Daily Archives: June 30, 2010
I just learned that Swedish Match has discontinued Claq Qui. Now I have to go through the tedious process of finding a new snus. #
The ADP Employment Change report shows private employers only added 13k new jobs last month. That implies a negative BLS report on Friday. #
The New York Times tells us that closing the Guantanamo facility has "faded as a priority." The once adamant insistence by candidate and later President Obama that the facility must be closed to erase the blight on America’s image has now run smack dab into reality. The New York Times prefers to write it off to “political resistance”, implying political foes on the right are responsible for Obama’s inability to close Guantanamo. In fact the Obama Justice Department has been no more successful in determining what to do with the detainees at “Gitmo” than was the Bush administration. That is the problem area that can’t be resolved.
The reality they face is very simple – those incarcerated are very dangerous people whose sole goal in life is to kill as many Americans as they can by whatever means they have at their disposal. Releasing them back into the world would simply allow them to again engage in achieving their goals.
The Obama administration has fretted and fussed over their inability to close the detention center. They’ve installed commissions to study the problem, they’ve explored various possible solutions and none have provided a resolution to the problem of what to do with these detainees.
If you can’t release the detainees, they obviously have to be kept somewhere. That is the core of Obama’s problem. His claim that Gitmo is a stain on the image of the United States and is used by our enemies as a recruiting tool presupposes that closing the facility (and, one assumes, releasing the detainees) would remove that stain and the claimed “recruiting tool” Guantanamo provides.
The final attempt at a solution involved Congressional Democrats putting forward a plan to use a closed prison facility in Illinois to house the Guantanamo detainees and allowing the administration to close the detention center there. This idea was certainly met with political resistance when Americans became aware of the plan. Common sense says you don’t move dangerous detainees in an isolated facility off-shore into the heart of your country and provide violent radicals with an opportunity to bring terrorism to America in an attempt to rescue those being held.
But that plan also shifted the debate in a subtle way that many missed. By considering the plan, the administration tacitly admitted that what they saw as a “stain” on America’s image was, in fact, a necessary “stain.” That image, of course, had to do with holding these detainees without trial in an American facility. Its name happened to be Guantanamo. But moving them to an inland prison doesn’t change the image. It merely changes the name and location of the prison. It was clear, at that point, that the administration had no idea how it could close Gitmo safely and remove that “stain.” The best it could do was transfer the “stain” to Illinois.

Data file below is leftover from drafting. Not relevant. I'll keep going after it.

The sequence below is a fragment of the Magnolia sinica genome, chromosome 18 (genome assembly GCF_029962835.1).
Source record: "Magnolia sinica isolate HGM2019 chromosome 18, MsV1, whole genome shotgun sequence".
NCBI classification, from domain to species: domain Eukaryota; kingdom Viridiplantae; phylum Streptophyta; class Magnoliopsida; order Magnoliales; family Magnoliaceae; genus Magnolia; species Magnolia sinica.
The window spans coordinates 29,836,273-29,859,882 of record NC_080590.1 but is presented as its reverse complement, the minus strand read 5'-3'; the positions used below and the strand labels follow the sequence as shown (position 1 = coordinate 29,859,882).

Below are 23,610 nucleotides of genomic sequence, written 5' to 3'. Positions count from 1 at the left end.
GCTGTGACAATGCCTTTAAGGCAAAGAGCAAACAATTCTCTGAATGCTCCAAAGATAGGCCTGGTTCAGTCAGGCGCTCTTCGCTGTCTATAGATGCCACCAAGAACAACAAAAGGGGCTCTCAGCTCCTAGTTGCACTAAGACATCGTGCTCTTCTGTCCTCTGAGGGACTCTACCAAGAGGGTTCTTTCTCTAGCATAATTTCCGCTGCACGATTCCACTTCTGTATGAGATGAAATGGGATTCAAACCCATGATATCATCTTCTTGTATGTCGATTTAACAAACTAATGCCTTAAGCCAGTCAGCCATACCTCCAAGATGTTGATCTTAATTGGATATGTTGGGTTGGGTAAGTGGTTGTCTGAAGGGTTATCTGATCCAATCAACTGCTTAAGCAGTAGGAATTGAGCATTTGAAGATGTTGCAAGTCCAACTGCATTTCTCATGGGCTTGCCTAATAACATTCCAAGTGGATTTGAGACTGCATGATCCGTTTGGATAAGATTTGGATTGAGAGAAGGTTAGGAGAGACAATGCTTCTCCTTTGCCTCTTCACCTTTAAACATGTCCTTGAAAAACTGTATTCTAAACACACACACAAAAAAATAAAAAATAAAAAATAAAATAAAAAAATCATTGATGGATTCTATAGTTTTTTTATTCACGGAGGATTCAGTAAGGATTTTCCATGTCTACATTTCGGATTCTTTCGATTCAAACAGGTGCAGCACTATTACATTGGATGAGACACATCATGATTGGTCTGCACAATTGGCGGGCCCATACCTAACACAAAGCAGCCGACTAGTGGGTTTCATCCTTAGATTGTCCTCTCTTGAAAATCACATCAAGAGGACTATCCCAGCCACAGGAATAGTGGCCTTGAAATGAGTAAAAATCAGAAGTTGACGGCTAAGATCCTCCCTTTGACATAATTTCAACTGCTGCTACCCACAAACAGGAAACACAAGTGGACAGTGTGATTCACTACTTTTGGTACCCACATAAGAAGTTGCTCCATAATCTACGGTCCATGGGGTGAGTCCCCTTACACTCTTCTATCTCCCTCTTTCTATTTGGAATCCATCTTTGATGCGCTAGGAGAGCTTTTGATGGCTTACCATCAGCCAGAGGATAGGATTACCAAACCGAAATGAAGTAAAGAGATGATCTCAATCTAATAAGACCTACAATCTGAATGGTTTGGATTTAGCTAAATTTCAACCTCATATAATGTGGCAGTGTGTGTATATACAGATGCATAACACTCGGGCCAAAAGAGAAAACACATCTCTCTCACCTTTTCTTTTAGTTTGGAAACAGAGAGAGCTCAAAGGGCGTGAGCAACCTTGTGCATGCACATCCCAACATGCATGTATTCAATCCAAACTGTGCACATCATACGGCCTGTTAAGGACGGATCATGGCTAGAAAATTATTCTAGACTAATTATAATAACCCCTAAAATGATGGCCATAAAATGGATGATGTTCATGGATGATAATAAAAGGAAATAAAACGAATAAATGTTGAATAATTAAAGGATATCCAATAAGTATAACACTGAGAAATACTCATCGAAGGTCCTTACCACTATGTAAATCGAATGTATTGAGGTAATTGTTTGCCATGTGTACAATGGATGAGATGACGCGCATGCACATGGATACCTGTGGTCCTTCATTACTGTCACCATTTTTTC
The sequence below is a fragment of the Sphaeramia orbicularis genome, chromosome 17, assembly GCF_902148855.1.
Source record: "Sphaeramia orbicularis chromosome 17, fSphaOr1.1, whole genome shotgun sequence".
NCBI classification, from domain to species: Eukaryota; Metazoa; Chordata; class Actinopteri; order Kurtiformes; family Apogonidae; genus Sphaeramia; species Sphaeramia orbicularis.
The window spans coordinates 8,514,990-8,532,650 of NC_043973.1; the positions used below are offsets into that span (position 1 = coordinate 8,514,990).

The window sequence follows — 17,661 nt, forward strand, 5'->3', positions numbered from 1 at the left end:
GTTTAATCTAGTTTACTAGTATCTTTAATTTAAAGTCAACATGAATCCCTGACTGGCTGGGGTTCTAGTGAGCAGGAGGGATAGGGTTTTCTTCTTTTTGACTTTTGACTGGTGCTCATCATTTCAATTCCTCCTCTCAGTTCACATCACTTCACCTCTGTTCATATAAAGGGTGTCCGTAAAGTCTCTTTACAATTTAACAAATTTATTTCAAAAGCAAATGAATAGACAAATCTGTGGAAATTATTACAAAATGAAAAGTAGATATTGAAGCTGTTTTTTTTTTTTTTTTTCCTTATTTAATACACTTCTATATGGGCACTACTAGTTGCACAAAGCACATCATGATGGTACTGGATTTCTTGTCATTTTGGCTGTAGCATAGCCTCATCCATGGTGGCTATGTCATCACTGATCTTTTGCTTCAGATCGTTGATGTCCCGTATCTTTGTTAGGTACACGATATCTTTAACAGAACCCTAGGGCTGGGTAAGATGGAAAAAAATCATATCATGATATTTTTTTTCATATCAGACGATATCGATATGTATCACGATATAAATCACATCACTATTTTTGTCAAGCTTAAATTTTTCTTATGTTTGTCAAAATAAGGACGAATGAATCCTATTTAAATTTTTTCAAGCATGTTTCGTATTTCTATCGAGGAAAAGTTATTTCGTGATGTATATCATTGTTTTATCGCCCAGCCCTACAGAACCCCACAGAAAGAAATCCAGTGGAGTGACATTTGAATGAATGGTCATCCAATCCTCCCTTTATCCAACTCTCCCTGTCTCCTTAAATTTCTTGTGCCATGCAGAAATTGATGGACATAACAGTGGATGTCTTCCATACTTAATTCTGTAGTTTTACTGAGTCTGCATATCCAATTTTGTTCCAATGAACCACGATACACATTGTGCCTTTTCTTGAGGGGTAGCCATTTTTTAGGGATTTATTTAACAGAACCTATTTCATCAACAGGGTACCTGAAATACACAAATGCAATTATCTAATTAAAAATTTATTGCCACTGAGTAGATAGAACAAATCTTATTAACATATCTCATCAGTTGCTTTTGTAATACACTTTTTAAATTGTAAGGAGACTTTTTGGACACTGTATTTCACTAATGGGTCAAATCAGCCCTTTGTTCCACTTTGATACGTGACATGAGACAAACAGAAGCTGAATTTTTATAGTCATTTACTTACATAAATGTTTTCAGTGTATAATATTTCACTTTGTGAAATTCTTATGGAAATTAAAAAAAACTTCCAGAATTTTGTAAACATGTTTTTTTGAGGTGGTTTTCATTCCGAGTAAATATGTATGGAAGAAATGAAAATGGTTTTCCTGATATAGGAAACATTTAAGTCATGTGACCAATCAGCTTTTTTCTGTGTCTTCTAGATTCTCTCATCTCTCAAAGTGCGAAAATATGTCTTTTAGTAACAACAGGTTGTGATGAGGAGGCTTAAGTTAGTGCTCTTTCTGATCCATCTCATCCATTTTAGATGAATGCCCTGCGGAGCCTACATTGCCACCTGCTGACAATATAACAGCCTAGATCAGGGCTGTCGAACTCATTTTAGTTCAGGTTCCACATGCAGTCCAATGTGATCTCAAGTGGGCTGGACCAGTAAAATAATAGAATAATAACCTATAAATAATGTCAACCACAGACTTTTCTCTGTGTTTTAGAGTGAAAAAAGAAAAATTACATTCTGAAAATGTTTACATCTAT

So it has chosen to let the closing of the Guantanamo facility “fade in priority.” Another naive campaign promise squashed by reality. The world is full of dangerous people who wish us ill. The job of keeping us safe falls to the federal government. For an administration which likes to present teachable moments, this should be one for them.
Guantanamo exists for a very important purpose directly tied to the government’s job of keeping us safe. The administration has now explored that point in seemingly every possible way and the facility remains open and functioning. Perhaps it is time they made peace with that fact and turned their concentration toward keeping the citizens of the US safe instead of worrying about imaginary “stains.”
Oh, and you’re ugly too:
My political friendships and sympathies are increasingly determined not by ideology but by methodology. One of the most significant divisions in American public life is not between the Democrats and the Republicans; it is between the Ugly Party and the Grown-Up Party.
The rhetoric of the Ugly Party shares some common themes: urging the death or sexual humiliation of opponents or comparing a political enemy to vermin or diseases. It is not merely an adolescent form of political discourse; it encourages a certain political philosophy — a belief that rivals are somehow less than human, which undermines the idea of equality and the possibility of common purposes.
This distinction came to mind in the case of Washington Post blogger David Weigel, who resigned last week after the leak of messages he wrote disparaging figures he covered … Unlike Weigel, most members of the Ugly Party — liberal and conservative — have little interest in keeping their views private.